# How do soft Pomerons become hard?

The exchange of soft Pomerons (and Reggeons) ($$\alpha_R(0)=0.55$$ and $$\alpha_P(0)=1.08$$) seem to describe total hadron-hadron cross sections pretty well in the Regge limit. See, for example:

https://arxiv.org/abs/hep-ph/9209205

In this limit, QCD is of very little use since the exchanged momentum scale is rather low and, therefore, the coupling constant is very large. Perturbative computations seem to be completely out of the question.

In the Regge limit of Deep Inelastic Scattering experiments (small x-physics),

https://arxiv.org/abs/hep-ph/9507320

where the exchanged momentum scale is larger, p-QCD and Regge theory seem to find a common ground. However, at large $$Q^2$$, or for that matter, very small $$x$$, the soft Pomeron does not correctly describe the proton structure function $$F_2(x)$$. A hard Pomeron with a $$\alpha_P(0)=1.3$$ value seems to be required.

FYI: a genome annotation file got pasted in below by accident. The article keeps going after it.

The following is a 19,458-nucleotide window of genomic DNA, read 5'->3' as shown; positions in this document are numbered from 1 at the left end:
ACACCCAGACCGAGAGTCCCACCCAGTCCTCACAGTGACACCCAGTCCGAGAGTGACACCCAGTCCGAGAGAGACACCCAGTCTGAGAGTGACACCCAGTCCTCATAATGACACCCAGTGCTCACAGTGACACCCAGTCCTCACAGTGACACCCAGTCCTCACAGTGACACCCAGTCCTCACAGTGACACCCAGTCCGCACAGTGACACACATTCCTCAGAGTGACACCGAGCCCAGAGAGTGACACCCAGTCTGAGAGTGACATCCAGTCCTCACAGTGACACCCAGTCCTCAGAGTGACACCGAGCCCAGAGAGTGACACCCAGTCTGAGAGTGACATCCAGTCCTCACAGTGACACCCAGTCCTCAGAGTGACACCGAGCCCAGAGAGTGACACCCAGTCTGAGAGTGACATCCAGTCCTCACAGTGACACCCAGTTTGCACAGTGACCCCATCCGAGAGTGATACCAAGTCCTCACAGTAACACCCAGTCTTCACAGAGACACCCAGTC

How and why does this happen? It may seem that Reggeon Field Theory (in the form of the BFKL equation) is needed, a theory that takes into account Pomeron-Pomeron interactions:

https://arxiv.org/abs/1304.8022

It is, however, tempting to give an alternative interpretation:

Reggeon Field Theory explains the critical exponents of the Directed Percolation Models:

https://arxiv.org/abs/cond-mat/0001070

The fundamental critical exponents of the DP model in three space plus one time dimensions are:

$$\beta=0.81\\ \nu_\bot=0.581\\ \nu_\|=1.105$$

while in two space plus one time dimesions are:

$$\beta=0.584\\ \nu_\bot=0.734\\ \nu_\|=1.295$$

Could the hard Pomeron be explained in terms of a change of the number of relevant spatial dimensions from three to two at higher exchanged momenta? Does this make any sense?